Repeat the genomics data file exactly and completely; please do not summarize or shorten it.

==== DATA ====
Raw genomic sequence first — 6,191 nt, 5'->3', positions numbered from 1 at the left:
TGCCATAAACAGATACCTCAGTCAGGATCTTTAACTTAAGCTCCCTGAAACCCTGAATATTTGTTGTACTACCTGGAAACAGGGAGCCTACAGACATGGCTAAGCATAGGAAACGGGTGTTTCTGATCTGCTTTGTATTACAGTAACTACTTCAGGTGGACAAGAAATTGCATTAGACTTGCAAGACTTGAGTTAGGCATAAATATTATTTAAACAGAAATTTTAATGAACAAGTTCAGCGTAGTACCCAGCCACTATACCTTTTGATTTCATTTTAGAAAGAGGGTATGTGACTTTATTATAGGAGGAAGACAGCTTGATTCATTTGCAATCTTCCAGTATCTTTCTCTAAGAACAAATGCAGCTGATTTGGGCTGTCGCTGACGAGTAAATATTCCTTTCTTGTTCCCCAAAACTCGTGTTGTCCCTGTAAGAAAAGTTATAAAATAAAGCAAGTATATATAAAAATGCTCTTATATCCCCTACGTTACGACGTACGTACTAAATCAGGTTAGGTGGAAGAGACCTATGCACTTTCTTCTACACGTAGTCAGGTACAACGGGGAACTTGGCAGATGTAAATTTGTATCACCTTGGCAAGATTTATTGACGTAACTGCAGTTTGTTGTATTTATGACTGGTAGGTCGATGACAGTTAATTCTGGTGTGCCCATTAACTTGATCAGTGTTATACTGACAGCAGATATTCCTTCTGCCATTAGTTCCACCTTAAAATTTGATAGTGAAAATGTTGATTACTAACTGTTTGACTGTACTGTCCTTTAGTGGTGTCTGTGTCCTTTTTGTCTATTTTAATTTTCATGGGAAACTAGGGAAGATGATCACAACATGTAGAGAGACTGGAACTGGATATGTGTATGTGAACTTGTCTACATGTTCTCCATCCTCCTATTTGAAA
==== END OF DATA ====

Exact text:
Raw genomic sequence first — 6,191 nt, 5'->3', positions numbered from 1 at the left:
TGCCATAAACAGATACCTCAGTCAGGATCTTTAACTTAAGCTCCCTGAAACCCTGAATATTTGTTGTACTACCTGGAAACAGGGAGCCTACAGACATGGCTAAGCATAGGAAACGGGTGTTTCTGATCTGCTTTGTATTACAGTAACTACTTCAGGTGGACAAGAAATTGCATTAGACTTGCAAGACTTGAGTTAGGCATAAATATTATTTAAACAGAAATTTTAATGAACAAGTTCAGCGTAGTACCCAGCCACTATACCTTTTGATTTCATTTTAGAAAGAGGGTATGTGACTTTATTATAGGAGGAAGACAGCTTGATTCATTTGCAATCTTCCAGTATCTTTCTCTAAGAACAAATGCAGCTGATTTGGGCTGTCGCTGACGAGTAAATATTCCTTTCTTGTTCCCCAAAACTCGTGTTGTCCCTGTAAGAAAAGTTATAAAATAAAGCAAGTATATATAAAAATGCTCTTATATCCCCTACGTTACGACGTACGTACTAAATCAGGTTAGGTGGAAGAGACCTATGCACTTTCTTCTACACGTAGTCAGGTACAACGGGGAACTTGGCAGATGTAAATTTGTATCACCTTGGCAAGATTTATTGACGTAACTGCAGTTTGTTGTATTTATGACTGGTAGGTCGATGACAGTTAATTCTGGTGTGCCCATTAACTTGATCAGTGTTATACTGACAGCAGATATTCCTTCTGCCATTAGTTCCACCTTAAAATTTGATAGTGAAAATGTTGATTACTAACTGTTTGACTGTACTGTCCTTTAGTGGTGTCTGTGTCCTTTTTGTCTATTTTAATTTTCATGGGAAACTAGGGAAGATGATCACAACATGTAGAGAGACTGGAACTGGATATGTGTATGTGAACTTGTCTACATGTTCTCCATCCTCCTATTTGAAA